Video report by ITV News Correspondent Sejal Karia
A nationwide round of applause has taken place to mark the 72nd anniversary of the NHS after what has been the most challenging year in the health service's history.
People across the UK clapped to commemorate the efforts of all key workers and volunteers during the pandemic.
The initiative follows the success of the weekly Clap for Carers, and it is hoped the applause will become an annual tradition.
Prime Minister Boris Johnson was joined outside 10 Downing Street by Annemarie Plas, the woman who started the weekly Thursday night applause during the first 10 weeks of lockdown.
Also on Sunday, Prime Minister Boris Johnson met NHS workers in the Number 10 garden.
On Saturday night, public buildings including the Royal Albert Hall, Blackpool Tower and the Shard were lit up blue in tribute to the health service and people were encouraged to hold a minute's silence in memory of those who have died.
More than 100,000 hospital inpatients have been treated for Covid-19 in the UK, including Prime Minister Boris Johnson, along with many more who suffered with the virus at home.
Members of the armed forces constructed eight NHS Nightingale hospitals within weeks, which are all now being held on standby.
The government’s latest figures showed that 44,220 people have died after testing positive for coronavirus in the UK as of 5pm on Saturday.
NHS chief executive Sir Simon Stevens said hospital workers have only been able to pull the country through the pandemic thanks to a “national mobilisation” of all key workers, from care assistants and supermarket shelf-stackers to transport workers.
Sir Simon said the NHS’s anniversary is an opportunity to thank these key workers.
He said: “I think for NHS there will be a sense of relief, having coming through this huge first spike of coronavirus patients, but also people have been working incredibly hard.
“So there’s a need to take a moment to reflect and recharge the batteries while at the same time doing all the other brilliant things that the health service does.
“This is a huge national effort and the NHS is hugely grateful for all the support it has received from all of the rest of the country.”
Sir Simon warned the NHS could have another “enormous job on our hands” if a second virus spike sweeps the UK at the same time as seasonal flu, and urged people to continue observing social distancing.
He said: “Going into autumn and winter, we are going to have to continue to be vigilant about the possible resurgence of coronavirus.
“Until such time as there is a vaccine, we know that it will be lurking across the world.”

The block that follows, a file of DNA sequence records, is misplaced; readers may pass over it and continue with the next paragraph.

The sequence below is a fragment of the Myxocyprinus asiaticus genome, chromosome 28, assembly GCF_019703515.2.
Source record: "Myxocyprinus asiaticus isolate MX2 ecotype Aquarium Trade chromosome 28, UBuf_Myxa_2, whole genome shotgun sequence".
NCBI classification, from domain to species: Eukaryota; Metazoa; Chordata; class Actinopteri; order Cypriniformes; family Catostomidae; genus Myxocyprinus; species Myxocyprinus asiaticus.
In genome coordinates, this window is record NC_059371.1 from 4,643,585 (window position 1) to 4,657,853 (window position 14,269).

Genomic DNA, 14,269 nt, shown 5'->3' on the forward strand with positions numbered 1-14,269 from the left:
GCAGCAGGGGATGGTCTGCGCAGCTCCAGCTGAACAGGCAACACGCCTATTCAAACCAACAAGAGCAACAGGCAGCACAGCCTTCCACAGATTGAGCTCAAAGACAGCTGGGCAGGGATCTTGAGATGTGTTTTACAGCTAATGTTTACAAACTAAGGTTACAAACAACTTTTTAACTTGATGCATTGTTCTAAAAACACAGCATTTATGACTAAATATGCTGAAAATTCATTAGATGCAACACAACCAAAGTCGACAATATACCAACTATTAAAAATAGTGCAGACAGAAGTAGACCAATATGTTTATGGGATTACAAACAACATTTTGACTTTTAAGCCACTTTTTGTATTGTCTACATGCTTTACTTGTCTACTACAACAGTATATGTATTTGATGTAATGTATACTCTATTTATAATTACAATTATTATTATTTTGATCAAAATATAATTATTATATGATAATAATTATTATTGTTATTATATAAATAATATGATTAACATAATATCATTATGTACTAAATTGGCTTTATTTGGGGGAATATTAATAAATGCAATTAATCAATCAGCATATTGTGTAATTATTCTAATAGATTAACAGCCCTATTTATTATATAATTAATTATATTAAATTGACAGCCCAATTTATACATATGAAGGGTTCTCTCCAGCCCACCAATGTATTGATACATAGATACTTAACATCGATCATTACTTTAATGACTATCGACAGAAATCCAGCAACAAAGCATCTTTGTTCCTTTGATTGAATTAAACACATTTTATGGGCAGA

The Duke and Duchess of Cambridge visited a hospital in Norfolk to mark the NHS's birthday.
William and Kate met staff at the Queen Elizabeth Hospital in King's Lynn, 72 years to the day since the creation of the health service.
The royal couple shared afternoon tea with doctors, nurses and other staff at the hospital which will celebrate its own 40th birthday later this month.
Ahead of the clap, tributes have been pouring in for the health service, including from the prime minister, Labour leader Sir Keir Starmer, the leaders of Scotland, Wales and Northern Ireland, and Prince Charles.
Mr Johnson paid tribute to the NHS following the "greatest challenge the NHS has ever faced" in treating the public for coronavirus.
The PM said the work of the NHS in the past year has led to "an unprecedented outpouring of affection".
Charles said: “The current pandemic means that the NHS – and the entire country – has been through the most testing time in the service’s history.
“Our remarkably selfless nurses, doctors, paramedics and countless other staff have made costly sacrifices to provide treatment for more than a hundred thousand patients with coronavirus and thousands more who needed other care.
“And, in tribute to them, we have come together as a nation to thank them for their skill, professionalism and dedication.”
Meanwhile, Sir Keir said the health service had a personal resonance for him as his late mother was a nurse and later relied on the NHS as she became ill.
He said: “Many, many times she got gravely ill and it was the NHS that she turned to, and I remember as a boy, a teenager, being in high dependency units, in intensive care units, with my mum, watching nurses and other support staff keep my mum alive.
“They did that on more than one occasion – it’s etched in my memory. For them, it was just the day job. They were doing that every day.
“So, it’s very personal for me and I’m very grateful to the NHS and my mum was very grateful, she loved the NHS through the many decades that she absolutely depended on them.”
The nationwide clap has been organised following a letter from the Together coalition, in which influential figures including NHS chief executive Sir Simon Stevens and the Archbishop of Canterbury Justin Welby voiced their support for making July 5 an official day of commemoration.